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Old 08-14-2020, 08:54 PM   #21
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So what parts failed on your engines that were difficult to find in the late 80s and early 90s? Complete engines are still easy to come by. I have one pickled in my garage, along with a new in the box: set of turbo pistons/rings, new cam, head gasket sets, fuel pumps, fuel shutoff solenoids, bearing set, water pump rebuild kit, and a complete set of tools for setting injectors. Then there’s the spare water pump, starter, and governor set up. No there isn’t a dealer parts network, but parts are around. By the way, I bought all these things along the way because I mistakenly bought into the dock talk and thirty year old conjecture. I haven’t touched a single one of those spares in fifteen years.

There’s no rocket science in the design. The only thing that’s arguably unique is the cam actuated injection carry over from the 2-strokes. When I read about injection pump/system issues on Lehman’s and Cats, parts supply/cost issues with Volvo’s, the recent thread regarding #6 cylinder meltdown issues on Lehman’s, I conclude that the design of the 8.2 (head sealing aside) was a stroke of genius for a small marine engine. Respect the well known head gasket issue and the engine will keep on keepin’ on.

Of course dealers were reducing support for the engine by the mid-90s. Your engine tech’s remarks were no doubt speculation based on what was happening with Detroit Diesel. The internet took up the slack. I found a diesel shop in remote northern Michigan that has a mechanic who is knowledgeable with the 2-stroke injection set up if I have a need. But I also have the excellent shop manual and adjustment tools. It ain’t rocket science.
Exhaust manifolds... Have you tried to find one? If your a 200 hr a year or less yacht, the engine may be fine for your service. I put hrs on mine. I was brought up with 2 cycle dDetroits and expected the same type of hrs ...Not going to happen.Some people were happy with Edsels, Corvairs, and Chevy Vegas....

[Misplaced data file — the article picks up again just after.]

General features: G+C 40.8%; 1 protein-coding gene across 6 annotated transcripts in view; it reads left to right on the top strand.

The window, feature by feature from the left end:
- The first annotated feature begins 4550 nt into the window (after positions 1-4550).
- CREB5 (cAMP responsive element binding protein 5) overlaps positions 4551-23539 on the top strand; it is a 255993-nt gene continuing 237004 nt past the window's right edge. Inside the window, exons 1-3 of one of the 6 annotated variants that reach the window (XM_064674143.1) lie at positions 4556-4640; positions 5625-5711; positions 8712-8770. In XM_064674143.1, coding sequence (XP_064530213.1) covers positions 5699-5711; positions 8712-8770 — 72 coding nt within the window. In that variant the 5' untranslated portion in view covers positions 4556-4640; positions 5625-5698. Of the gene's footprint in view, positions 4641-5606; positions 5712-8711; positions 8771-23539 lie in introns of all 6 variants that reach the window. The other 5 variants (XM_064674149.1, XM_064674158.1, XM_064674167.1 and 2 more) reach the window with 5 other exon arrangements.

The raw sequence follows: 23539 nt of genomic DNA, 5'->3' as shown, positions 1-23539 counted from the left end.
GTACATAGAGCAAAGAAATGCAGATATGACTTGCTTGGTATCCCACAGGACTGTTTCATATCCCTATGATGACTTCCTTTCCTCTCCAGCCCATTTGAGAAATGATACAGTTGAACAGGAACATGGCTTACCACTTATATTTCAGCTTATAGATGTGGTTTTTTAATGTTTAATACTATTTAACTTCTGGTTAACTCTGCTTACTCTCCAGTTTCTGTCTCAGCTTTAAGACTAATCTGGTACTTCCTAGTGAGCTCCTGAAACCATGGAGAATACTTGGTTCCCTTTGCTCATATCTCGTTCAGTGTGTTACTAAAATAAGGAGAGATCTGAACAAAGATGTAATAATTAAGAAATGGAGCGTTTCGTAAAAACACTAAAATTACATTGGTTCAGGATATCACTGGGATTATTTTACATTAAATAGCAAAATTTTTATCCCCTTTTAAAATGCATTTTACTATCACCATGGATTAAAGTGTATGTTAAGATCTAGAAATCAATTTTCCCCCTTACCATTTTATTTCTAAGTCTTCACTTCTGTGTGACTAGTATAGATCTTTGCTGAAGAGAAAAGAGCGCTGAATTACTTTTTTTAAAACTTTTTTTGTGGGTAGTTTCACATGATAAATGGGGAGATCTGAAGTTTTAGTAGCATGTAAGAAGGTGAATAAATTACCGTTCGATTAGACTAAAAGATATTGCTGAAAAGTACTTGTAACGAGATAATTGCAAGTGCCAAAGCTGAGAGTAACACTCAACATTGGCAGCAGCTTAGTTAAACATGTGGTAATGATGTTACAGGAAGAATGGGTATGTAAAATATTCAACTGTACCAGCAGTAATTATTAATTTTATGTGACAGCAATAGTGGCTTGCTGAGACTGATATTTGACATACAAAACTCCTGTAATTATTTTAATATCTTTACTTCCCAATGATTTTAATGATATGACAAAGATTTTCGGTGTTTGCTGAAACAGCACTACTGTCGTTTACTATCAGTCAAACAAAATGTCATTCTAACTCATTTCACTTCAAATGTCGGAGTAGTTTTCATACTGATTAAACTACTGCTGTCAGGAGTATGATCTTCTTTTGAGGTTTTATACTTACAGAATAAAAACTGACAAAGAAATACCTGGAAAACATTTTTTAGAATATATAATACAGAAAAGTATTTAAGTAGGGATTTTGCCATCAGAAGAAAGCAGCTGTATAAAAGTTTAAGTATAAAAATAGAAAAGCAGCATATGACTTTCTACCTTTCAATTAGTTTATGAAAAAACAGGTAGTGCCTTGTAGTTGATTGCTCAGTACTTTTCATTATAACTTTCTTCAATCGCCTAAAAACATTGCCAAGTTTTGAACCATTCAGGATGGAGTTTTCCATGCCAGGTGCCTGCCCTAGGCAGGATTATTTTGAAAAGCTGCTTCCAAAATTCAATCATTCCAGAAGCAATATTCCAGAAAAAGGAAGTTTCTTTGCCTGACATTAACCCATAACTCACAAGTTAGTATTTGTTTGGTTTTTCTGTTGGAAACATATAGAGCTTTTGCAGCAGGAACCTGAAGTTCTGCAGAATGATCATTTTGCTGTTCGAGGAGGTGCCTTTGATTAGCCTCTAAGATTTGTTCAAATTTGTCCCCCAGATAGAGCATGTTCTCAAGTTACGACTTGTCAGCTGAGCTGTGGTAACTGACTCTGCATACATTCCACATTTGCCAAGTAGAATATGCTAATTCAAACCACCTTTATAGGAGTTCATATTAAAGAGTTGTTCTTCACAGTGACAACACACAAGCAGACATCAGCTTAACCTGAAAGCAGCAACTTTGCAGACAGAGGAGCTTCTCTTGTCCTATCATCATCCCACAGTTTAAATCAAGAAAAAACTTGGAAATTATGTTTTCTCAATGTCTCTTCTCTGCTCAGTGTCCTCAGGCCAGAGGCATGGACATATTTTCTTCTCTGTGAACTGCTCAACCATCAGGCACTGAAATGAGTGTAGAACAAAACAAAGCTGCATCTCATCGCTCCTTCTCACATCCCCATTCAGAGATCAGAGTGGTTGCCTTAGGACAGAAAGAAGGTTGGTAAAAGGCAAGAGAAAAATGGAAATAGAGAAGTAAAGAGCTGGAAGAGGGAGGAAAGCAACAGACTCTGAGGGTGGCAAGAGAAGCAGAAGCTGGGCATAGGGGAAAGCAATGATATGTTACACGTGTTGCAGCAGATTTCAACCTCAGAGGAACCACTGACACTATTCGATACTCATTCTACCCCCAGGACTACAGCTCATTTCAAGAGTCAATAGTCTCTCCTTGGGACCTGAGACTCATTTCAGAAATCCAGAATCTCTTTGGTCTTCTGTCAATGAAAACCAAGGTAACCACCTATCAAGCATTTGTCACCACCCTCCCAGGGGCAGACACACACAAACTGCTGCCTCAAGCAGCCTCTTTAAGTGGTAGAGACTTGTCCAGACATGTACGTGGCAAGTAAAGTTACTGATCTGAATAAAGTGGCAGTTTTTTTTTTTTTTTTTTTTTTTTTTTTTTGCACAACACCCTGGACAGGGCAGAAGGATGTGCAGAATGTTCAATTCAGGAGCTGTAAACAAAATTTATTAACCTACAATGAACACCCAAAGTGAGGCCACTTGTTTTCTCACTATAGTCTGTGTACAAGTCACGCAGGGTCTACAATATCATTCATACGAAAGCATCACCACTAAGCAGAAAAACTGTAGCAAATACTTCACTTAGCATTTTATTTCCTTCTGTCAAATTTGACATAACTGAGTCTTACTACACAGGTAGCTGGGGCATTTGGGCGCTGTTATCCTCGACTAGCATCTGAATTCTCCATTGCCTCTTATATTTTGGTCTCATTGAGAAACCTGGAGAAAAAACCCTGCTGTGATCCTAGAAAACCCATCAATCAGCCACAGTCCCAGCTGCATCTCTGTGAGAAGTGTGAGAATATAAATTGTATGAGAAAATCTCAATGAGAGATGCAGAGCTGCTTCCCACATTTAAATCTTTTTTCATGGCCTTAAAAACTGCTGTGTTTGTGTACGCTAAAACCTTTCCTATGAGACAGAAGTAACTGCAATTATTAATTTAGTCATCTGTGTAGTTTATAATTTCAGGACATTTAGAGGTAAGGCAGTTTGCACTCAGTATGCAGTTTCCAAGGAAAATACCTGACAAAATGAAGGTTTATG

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Old 09-15-2020, 11:25 AM   #22
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I am brand new to trawlerforum (and forums in general). I hope I am posting properly.

Interesting Discussion. I see many of the questions I was asking myself 4-5 years ago when I bought our boat with 2 DD 8.2T engines w/950 hours. I still have questions about their suitability and best operation but they have worked for me so far.

Here are my observations:
1. Every other mechanic tells me to replace them. In between the others tell me they are great. Latest mechanic (a DD fan) is telling me they are great
2. Can't speak to parts availability as nothing has failed. I have only added about 300 hours (60-70/year). My services company has told me they can get the "normal" ones if needed (manifolds, etc.)
3. I have them checked yearly (tune/oil change). Only issue is that they cant seem to get the engines tuned to idle at the same RPM (approximately 50RPM different). This may be caused by a linkage wearing. Need to revisit with the shop. Maybe a parts issue?
4. I am seeing some issues with my starters. They are missing approx. 1 out of 10 starts. I will pull the starters this winter and get them rebuilt. I am assuming it is an age problem not an operating hours problem.
5. I have had the temp alarm go off twice (I immediately shut them down) both times due to raw water belt breaking (figured out how to fix the alignment issue after second time). Didn't seem to cause any lingering issues.

Questions:
1. I run mine at about 2650 RPM (approx 17kts) pretty consistently. I rarely hit 2800 and have hit 3000-3100 only for a minute or two. I was told 2600-2800 was an OK RPM to run consistently, I saw one of the posts here and it talked about these being good engines in the right service. Is this a decent way to treat them or should I throttle back?
2. After the next couple of years we will be using the boat significantly more (planned 250+ hrs/yr). Do I need to treat the engines differently at that point in terms of what RPM I run at?
3. I have thought about a repower (modern technology, space in engine room) but have not since it was too expensive and frankly there is not a compelling reason currently. If I was planning to trade up in boats in the next 5-7 years should that change my thinking or will a well maintained boat with operational low hour DD 8.2T's still be salable.